Membrane Harmonic structure.
by, 07-31-2012 at 01:36 PM (785 Views)
Soon.. I will write a big article about recording techniques I use on budgets over 500 bucks per song.
And I wanted to remind myself about this small but very important technique that will be also set in an example.
First and fore-most. When recording live instruments on a multi-track as opposed to 1 instrument at a time. Things happen.
Lets talk about the bass drum membrane.
If a mic is placed with-in it and the face is smashed. It will always resonate at the same frequency.
Now a song with a A G D progression has different harmonics in play.
The first step to procure a good recording is to tune the drum to well... maybe A.
After-wards record the song structure that contains A. Than Re-tune the drum and record the measures with G....and do the same thing for the song measures out of D.
Of course. The small little details such as the Bass guitar rumbling away through a 500 watt amp. May slightly affect the physical performance of the said membrane causing slight distortion from the root notes.
Couple that distortion with affliction caused by the Guitar rig of a 200 watt marshall. Add in a screaming singer and blast him through a 1000 watt p.a. and you just killed all that hard work put into tuning the dang-ong thang.
There is not a theory that can stand for calculating this as you would have to compensate varied faces and pin configurations and sizes and materials...lets not forget materials people put in the drums. Than youd have to compensate the room...and etc. It would be though a very complicated equation for any string-theory enthusiasts to discover.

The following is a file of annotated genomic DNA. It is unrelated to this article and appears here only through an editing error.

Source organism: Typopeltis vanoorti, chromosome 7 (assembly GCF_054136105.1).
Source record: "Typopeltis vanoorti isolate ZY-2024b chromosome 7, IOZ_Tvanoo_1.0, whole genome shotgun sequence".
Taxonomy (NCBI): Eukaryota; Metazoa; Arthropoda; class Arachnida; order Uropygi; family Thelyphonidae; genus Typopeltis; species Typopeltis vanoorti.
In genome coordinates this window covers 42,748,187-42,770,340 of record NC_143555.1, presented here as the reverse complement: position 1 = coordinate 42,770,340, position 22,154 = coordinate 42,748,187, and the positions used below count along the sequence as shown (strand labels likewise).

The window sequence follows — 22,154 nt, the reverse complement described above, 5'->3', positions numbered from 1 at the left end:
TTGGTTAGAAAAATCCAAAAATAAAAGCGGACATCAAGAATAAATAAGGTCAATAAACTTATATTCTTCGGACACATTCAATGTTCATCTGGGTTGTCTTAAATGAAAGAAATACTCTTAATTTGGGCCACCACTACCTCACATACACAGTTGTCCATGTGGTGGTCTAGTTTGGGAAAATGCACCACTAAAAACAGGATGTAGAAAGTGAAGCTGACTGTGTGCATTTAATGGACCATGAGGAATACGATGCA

A simple way to figure out where the bass drum will sit how-ever. Is using a good recording program such as Reaper (acid wont work).
Just record the session (as a scratch take) but run an emphasis on the kick drum being the pro-dominantly captured element for the scratch tracks. Afterwards study the EQ (in reaper setting an eq parameter with your mouse lets you know what note it is.. as it has a niftly little algorithm for calculating that). If A is 440 than 220 and 110 and 55 are your octaves. This calculation is alot easier than if you were to calculate things before youd record.
Consider the changes that need to be done. Lets say the bass drum goes to a B on a Riff that has a C progression and further-more goes to an F on a D progression. If the kick drum is tuned to A.
Getting a mathematical relation-ship would be hard.
But if you tune the kick drum to Asharp. You would end up getting different result. If you tune it to the Fifth of A (either lower or higher) there would be different result again. IE.
Even if this is just for the base harmonic... It still can help a mix sound better.
The easiest way to simulate the whole. Band messing with the kick drum affect is to just automate an eq notch to shift position during cord changes. Automating a pitch shift though might throw the whole mix off.
Using a complicated reverb bus with varied eq automations for the whole mix and keeping this as the kick drum track without any of the dry stuff might simulate the live version of this. But in the end.
Its one of those recording techniques that is more often than not wasteful to incorporate.
Having a studio that sounds great may help. But in the end... It wont do everything. It will be a few different kinds of bass drum sounds.
Than again. Everyone is already going bonkers for sampled drum kits. Who cares if the drum set loses dynamics ?